Dominic Bryan is a Professor in Anthropology at Queen’s University Belfast. From 2002-2014 he was Director of the Institute of Irish Studies and is a Fellow of the Senator George J Mitchell Institute for Global Peace, Security and Justice. Research interests include political rituals, symbols, commemoration, public space and identity in Northern Ireland. Dominic specialises in the contemporary history of Belfast and particularly the impact the peace process has had on the city. He works on issues of cultural identity such as flags, parades, bonfires and murals. He is author of Orange Parades: The Politics of Ritual Tradition and Control (Pluto 2000) and co-author of Civic Identity and Public Space: Belfast since 1780 (MUP 2019). In 2014 he was co-author of The Flag Dispute: Anatomy of a Protest and recently was co-author of Flags: Towards a New Understanding. Dominic is also the Chair of Diversity Challenges and co-Chair of the Commission on Flags Identity, Culture and Tradition
Dr Elaine Farrell is a historian of nineteenth- and early-twentieth-century Irish social history, with a specialism in gender history (particularly women’s history) and crime and punishment. She has been involved in a number of public history projects, including museum exhibitions ‘Research in Translation’ (University of Leicester) and ‘Mad or Bad’ (Armagh County Museum). Working with Leanne McCormick (Ulster University), she is currently preparing an exhibition based on their AHRC-funded project ‘“Bad Bridget”: Criminal and Deviant Irish Women in North America, 1838-1918’. She has contributed to a number of television programmes for BBC, Channel 4, RTÉ, and TG4.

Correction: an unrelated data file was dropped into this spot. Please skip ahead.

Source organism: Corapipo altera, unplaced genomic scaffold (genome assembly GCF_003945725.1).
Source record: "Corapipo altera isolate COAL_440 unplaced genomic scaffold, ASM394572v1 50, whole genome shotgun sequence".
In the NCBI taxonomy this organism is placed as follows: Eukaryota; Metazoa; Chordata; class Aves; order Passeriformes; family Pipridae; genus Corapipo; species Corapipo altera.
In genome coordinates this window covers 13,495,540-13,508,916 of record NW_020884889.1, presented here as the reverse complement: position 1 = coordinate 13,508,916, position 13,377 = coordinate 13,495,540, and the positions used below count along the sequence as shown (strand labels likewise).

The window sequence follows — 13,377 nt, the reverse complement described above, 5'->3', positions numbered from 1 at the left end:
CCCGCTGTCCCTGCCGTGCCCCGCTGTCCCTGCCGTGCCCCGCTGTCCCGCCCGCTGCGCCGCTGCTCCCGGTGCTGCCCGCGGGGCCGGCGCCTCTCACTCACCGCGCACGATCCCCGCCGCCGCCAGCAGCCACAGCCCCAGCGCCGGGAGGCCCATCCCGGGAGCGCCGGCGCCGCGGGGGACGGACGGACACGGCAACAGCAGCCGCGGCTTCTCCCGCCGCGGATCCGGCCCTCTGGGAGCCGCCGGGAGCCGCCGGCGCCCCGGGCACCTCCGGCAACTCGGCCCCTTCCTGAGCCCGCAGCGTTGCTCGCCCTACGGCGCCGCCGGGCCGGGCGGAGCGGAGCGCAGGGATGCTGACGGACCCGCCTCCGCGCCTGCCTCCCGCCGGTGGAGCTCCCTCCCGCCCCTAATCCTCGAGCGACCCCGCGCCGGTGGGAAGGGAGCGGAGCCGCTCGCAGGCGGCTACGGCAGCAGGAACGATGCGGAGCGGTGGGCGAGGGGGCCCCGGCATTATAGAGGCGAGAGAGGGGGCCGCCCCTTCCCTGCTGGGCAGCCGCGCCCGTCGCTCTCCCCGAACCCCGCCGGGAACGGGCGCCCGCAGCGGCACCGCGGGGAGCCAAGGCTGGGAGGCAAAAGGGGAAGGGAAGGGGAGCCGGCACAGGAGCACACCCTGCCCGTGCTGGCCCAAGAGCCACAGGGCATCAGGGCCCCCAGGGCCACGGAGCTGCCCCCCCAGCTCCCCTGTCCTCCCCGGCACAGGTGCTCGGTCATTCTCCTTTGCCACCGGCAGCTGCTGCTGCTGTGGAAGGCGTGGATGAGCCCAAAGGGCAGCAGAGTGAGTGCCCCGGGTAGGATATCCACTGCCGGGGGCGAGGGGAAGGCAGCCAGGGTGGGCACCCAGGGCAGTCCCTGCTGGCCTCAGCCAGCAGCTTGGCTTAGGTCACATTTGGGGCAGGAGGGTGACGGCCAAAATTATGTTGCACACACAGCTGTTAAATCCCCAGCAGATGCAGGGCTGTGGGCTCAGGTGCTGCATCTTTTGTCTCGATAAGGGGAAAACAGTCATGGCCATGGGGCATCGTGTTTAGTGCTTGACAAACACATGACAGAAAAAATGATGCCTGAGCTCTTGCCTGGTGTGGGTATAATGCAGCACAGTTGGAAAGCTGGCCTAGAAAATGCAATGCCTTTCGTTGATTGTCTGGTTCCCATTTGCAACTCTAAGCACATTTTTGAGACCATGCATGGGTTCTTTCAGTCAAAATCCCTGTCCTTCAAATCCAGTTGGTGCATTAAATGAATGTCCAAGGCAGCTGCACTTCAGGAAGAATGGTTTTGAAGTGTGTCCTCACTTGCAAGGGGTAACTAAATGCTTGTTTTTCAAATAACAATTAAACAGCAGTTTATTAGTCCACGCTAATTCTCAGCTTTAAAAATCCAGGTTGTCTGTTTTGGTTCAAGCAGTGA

Dr Derek Johnston teaches on the broadcast media, with a particular focus on genre studies and on the history of broadcasting. His research to date has tended to look at genres and their development as aspects of cultural change, as expressions of the historical shifts and continuities in popular culture. This focus has been on science fiction on British television, particularly in the period of the BBC monopoly from 1936-1955, and on the seasonal horror story. More broadly, he is interested in the uses of historical narratives, both factual and fictional and including history-made-fantastical, and the ways that they are used and form a part of personal and public history and so influence understanding and conceptualisation of history and its relation to the present.
Keith Lilley is Professor of Historical Geography in the School of Natural & Built Environment at Queen's University Belfast. His particular research interests lie in the history of cartography, urban morphology, and landscape history, and in using maps and mappings to explore past landscapes and geographies as well as visualise how the past connects with the present. He has more than ten years' experience of directing spatial humanities research projects, all using digital 'geospatial technologies' (e.g. GIS) to engage wider public audiences. He is director of an AHRC-funded public engagement centre, "Living Legacies 1914-18: From Past Conflict to Shared Future", which connects academic and community researchers through WW1 heritage projects - including 'citizen history' and community mapping projects. He is also Chair of the Historic Towns Trust, a UK charity that oversees the production of the British Historic Towns Atlas programme.
Fearghal McGarry is professor of modern Irish history at Queen’s University Belfast. He is interested in the theory and practice of public history, particularly in relation to commemoration and other forms of historical memory. Editor (with Jennie Carlsten) of Film, History and Memory (Palgrave Macmillan, 2015), he led two AHRC research projects exploring the relationship between history and film. He acted as historical consultant on several projects marking the centenary of the Easter Rising, including the GPO Witness History interpretive centre. His current AHRC-funded project, A Global History of the Irish Revolution, will involve collaborations with public history partners to mark the centenary of partition and independence. He is also working with the Ulster Museum to redevelop its Troubles gallery.